Standing loud and proud, Istanbul’s 17th century Blue Mosque (Sultan Ahmed Mosque) is one of the most spectacular and cherished tourist destinations in Europe. And it will remain so, despite the tragedy of the suicide bombing which killed ten international tourists earlier this month.
It will always have special memories for me. I vividly remember waking night after night to an ear-splittingly close call to prayer before dawn (it was summer ’82 and I slept on the roof of the Pudding Shop travellers’ hangout, opposite the mosque). However many times I visit the Blue Mosque, I am always taken aback by its huge, dome-dominated presence. It is as enormous and majestic from the outside as it is peaceful on the inside.
In particular, I maintain that listening to the call to prayer from the inner courtyard is one of the most moving experiences anyone can have in a place of worship. It will make the hairs on the back of your neck stand up. The equally harmonious Hagia Sophia call answers from a short distance away and the combination of the two calls to prayer is guaranteed to impress even the most cold-hearted of non-believers. In my case, whenever I time a visit to coincide with their calls, I get a mesmeric urge to sign up and convert to Islam on the spot.
Which is probably exactly what the nineteen year old Sultan Ahmed wanted visitors to experience when he announced his plan to build the mosque. Certainly his desire to rival Istanbul’s oldest and grandest places of worship, the Hagia Sophia, was achieved. The Blue Mosque, with six enormous spaceship-style minarets, has dominated the city’s southern skyline ever since its completion in 1616. A year before he died, aged twenty seven.
The six minarets are both unique and controversial. Unique as most mosques tend to have one, maybe two and possibly four minarets. Controversial as the holiest of mosques (the Haram Mosque in Mecca) also had six minarets at the time. A problem the Sultan soon sorted out by sending his architect to Mecca to add a seventh.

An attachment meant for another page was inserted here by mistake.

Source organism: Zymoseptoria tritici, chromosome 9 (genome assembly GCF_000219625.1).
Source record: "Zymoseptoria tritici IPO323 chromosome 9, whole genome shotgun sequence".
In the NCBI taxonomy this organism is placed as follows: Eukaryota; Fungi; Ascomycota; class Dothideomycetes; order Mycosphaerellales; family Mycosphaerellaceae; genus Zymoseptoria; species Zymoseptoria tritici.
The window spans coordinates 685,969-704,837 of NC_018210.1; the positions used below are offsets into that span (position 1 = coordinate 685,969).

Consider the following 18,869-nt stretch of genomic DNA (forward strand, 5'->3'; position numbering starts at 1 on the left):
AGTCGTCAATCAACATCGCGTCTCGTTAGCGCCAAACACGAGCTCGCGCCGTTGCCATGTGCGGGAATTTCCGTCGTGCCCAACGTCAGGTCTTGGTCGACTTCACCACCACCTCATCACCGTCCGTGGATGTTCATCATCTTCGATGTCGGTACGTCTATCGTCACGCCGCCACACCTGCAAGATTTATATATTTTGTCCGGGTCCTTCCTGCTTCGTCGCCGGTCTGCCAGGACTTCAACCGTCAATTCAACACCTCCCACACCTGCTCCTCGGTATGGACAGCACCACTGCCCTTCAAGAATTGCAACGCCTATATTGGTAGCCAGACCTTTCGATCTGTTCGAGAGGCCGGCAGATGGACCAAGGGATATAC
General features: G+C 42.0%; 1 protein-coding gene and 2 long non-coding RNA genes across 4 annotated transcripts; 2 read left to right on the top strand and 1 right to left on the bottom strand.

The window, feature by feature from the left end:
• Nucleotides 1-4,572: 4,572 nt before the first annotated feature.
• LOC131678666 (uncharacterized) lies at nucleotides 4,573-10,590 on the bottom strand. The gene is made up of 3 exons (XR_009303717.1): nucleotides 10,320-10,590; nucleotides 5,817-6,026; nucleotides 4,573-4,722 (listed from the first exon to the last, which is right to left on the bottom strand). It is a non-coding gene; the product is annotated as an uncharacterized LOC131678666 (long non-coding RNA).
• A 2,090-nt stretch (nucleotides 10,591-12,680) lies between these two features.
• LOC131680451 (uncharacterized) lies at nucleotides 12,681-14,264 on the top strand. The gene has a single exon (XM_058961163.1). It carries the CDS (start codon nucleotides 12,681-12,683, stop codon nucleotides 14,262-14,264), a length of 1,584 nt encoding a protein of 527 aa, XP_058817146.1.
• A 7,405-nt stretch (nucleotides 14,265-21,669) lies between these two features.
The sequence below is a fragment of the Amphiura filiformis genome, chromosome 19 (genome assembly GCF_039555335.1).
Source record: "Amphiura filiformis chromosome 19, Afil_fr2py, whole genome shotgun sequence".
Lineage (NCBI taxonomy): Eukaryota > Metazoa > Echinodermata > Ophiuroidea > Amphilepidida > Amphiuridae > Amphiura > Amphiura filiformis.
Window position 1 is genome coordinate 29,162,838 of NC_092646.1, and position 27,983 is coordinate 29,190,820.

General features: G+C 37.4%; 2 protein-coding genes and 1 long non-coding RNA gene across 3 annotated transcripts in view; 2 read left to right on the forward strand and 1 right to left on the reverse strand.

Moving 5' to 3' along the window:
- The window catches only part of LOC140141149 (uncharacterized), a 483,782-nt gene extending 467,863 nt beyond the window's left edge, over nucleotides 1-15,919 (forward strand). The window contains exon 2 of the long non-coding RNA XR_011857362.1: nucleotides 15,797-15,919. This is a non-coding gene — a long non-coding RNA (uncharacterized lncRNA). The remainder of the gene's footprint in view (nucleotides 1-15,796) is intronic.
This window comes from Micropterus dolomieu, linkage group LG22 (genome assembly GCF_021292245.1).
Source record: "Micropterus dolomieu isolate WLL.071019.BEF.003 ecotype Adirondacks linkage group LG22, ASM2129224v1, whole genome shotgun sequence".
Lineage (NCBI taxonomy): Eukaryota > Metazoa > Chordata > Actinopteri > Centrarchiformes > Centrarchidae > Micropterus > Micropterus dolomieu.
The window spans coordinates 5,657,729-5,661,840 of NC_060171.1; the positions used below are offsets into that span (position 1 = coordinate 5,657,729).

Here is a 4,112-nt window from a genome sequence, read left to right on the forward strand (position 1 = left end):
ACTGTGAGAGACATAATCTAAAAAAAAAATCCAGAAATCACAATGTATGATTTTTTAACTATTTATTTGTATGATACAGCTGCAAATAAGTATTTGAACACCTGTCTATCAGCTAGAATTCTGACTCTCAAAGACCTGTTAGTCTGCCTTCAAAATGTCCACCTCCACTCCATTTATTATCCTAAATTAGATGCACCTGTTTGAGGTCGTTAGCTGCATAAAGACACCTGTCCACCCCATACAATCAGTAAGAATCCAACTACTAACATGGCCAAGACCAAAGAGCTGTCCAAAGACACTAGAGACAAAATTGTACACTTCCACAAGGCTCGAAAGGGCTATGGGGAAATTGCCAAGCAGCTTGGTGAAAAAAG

Today everyone and anyone is welcome to visit this most magnificent of mosques, named after the stunningly high ceiling decorated with 20,000 blue tiles. Two hundred and sixty windows allow natural light in, with stained glass windows warming the interior and making it look like the inside of a child’s kaleidoscope.
I hope these photos inspire you to visit the historic Blue Mosque. I suggest you approach from the west, accessing the charming open-air courtyard, via the pigeons, from the Hippodrome. If you time it to coincide with the call to prayer – when non-worshippers are not allowed access to the Mosque itself for half an hour – you can still soak up the ambiance in cloistered shade.
As those who died earlier this month are mourned, I believe that now is the time for international tourists to support the people of Turkey. We should continue to visit such destinations because tourism, and the money and support it brings can be the very life blood to people living and working there, trying to live life as normal.
Certainly we at Nomadic Thoughts will continue to encourage our customers to visit the Blue Mosque, Istanbul and Turkey in general. Further to my previous blog highlighting my ‘Top 10 Istanbul Thoughts’, aside from the friendliness of the people, the outstanding beauty and grandeur of such buildings (attracting up to five million visitors a year), the city and country are just too good to miss.